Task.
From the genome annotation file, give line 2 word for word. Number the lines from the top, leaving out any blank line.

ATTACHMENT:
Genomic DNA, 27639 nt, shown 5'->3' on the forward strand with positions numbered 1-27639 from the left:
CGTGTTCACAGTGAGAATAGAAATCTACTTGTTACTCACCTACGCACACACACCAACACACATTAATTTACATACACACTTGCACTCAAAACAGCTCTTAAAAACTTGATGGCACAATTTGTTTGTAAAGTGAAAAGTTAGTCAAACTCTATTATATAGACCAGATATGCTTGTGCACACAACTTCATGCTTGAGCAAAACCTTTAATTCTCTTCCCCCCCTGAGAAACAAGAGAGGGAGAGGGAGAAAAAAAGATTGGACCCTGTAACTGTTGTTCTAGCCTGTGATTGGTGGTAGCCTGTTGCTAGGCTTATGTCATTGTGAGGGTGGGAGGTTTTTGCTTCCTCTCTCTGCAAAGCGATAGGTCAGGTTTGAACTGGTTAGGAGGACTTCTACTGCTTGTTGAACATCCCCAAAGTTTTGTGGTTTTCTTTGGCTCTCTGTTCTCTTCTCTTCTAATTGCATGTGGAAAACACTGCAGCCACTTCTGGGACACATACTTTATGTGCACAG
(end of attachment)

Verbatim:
CGTGTTCACAGTGAGAATAGAAATCTACTTGTTACTCACCTACGCACACACACCAACACACATTAATTTACATACACACTTGCACTCAAAACAGCTCTTAAAAACTTGATGGCACAATTTGTTTGTAAAGTGAAAAGTTAGTCAAACTCTATTATATAGACCAGATATGCTTGTGCACACAACTTCATGCTTGAGCAAAACCTTTAATTCTCTTCCCCCCCTGAGAAACAAGAGAGGGAGAGGGAGAAAAAAAGATTGGACCCTGTAACTGTTGTTCTAGCCTGTGATTGGTGGTAGCCTGTTGCTAGGCTTATGTCATTGTGAGGGTGGGAGGTTTTTGCTTCCTCTCTCTGCAAAGCGATAGGTCAGGTTTGAACTGGTTAGGAGGACTTCTACTGCTTGTTGAACATCCCCAAAGTTTTGTGGTTTTCTTTGGCTCTCTGTTCTCTTCTCTTCTAATTGCATGTGGAAAACACTGCAGCCACTTCTGGGACACATACTTTATGTGCACAG